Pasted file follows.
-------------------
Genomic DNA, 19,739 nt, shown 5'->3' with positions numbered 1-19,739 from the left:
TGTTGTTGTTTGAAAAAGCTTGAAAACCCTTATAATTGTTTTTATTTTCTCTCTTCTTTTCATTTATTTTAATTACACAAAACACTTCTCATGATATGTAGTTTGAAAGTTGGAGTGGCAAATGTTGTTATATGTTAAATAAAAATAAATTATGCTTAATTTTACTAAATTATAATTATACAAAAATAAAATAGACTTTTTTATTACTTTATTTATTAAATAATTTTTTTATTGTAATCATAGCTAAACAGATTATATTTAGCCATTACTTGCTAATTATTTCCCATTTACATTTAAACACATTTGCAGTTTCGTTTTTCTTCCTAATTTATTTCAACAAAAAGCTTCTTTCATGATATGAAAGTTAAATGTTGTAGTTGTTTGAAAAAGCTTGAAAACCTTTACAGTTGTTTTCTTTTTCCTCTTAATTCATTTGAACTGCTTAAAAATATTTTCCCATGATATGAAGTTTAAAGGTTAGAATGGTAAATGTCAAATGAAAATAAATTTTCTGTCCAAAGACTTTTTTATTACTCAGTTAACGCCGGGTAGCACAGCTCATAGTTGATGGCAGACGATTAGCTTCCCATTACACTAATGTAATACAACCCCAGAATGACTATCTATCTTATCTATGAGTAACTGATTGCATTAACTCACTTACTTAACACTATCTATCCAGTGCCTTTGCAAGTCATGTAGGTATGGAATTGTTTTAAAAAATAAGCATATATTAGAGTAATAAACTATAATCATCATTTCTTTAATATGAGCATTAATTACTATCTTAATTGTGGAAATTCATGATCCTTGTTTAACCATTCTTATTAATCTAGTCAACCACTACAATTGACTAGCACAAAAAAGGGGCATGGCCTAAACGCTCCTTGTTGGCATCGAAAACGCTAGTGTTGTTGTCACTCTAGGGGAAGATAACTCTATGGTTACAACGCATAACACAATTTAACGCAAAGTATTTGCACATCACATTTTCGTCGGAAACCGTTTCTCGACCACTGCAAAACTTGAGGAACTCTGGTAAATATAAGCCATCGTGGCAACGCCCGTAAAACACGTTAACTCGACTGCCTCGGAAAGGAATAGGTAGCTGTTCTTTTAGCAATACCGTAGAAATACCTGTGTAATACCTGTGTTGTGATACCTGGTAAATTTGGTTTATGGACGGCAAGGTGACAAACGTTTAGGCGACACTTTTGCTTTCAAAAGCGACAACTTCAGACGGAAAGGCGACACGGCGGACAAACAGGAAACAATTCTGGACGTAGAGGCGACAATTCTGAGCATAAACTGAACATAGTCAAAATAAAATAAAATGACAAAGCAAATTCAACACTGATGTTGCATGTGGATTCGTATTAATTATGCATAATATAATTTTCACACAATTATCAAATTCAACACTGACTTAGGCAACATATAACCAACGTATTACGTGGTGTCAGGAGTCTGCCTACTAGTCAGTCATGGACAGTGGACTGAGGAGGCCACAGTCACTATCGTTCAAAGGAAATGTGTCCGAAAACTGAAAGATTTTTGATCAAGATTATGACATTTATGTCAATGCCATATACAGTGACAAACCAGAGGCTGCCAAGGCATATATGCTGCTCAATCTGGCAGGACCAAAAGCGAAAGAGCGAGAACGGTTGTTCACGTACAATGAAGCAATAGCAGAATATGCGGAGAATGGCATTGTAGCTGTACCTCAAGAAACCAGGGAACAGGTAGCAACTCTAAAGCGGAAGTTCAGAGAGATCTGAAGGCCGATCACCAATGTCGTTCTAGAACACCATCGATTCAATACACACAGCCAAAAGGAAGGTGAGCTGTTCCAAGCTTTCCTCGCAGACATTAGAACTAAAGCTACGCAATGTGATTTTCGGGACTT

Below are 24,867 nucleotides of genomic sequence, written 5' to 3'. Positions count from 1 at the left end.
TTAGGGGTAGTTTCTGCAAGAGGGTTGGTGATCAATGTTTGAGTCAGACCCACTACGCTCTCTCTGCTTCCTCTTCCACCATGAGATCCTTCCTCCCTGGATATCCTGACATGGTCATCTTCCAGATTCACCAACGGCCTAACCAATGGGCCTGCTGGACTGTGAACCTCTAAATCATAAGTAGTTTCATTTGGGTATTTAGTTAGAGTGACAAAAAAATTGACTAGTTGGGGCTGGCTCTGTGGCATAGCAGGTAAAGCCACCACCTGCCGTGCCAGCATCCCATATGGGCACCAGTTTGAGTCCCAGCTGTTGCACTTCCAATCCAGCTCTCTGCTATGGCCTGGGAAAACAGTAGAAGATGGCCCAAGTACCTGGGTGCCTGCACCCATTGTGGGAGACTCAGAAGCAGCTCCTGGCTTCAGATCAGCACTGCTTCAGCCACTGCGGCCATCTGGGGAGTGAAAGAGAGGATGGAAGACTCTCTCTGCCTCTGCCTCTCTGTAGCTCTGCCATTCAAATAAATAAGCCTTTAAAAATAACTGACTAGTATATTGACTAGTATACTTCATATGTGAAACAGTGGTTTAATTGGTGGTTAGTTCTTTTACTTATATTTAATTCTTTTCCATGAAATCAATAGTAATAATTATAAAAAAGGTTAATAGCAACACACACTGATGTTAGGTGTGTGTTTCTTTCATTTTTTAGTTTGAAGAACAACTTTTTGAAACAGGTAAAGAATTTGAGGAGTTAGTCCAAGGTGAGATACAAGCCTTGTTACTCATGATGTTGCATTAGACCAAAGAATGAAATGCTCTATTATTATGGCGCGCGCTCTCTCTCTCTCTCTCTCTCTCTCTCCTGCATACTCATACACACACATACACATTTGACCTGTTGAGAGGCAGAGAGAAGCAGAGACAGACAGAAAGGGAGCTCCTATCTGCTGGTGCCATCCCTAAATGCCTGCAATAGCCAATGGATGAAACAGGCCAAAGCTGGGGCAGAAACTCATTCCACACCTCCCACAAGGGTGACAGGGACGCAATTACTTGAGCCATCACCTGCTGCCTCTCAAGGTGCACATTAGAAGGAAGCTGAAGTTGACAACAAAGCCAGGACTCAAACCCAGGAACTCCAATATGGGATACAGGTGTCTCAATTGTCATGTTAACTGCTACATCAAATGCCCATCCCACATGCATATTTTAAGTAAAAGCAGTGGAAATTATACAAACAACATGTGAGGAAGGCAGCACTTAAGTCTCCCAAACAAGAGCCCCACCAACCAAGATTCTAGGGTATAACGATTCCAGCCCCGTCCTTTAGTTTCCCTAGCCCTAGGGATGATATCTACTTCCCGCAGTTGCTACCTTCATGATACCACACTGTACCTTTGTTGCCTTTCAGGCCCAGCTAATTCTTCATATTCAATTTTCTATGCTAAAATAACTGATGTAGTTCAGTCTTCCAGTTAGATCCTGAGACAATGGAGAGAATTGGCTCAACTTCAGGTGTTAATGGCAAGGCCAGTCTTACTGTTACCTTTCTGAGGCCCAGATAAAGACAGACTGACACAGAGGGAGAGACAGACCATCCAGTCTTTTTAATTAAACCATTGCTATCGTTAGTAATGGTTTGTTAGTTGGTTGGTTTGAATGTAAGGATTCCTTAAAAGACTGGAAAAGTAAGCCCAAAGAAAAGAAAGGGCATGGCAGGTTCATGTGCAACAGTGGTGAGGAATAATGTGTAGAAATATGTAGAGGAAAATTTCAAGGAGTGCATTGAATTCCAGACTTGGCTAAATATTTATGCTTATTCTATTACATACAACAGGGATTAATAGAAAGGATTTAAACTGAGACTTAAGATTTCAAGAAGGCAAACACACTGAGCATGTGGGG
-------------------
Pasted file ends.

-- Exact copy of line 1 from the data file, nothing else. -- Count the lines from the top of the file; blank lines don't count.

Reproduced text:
Genomic DNA, 19,739 nt, shown 5'->3' with positions numbered 1-19,739 from the left: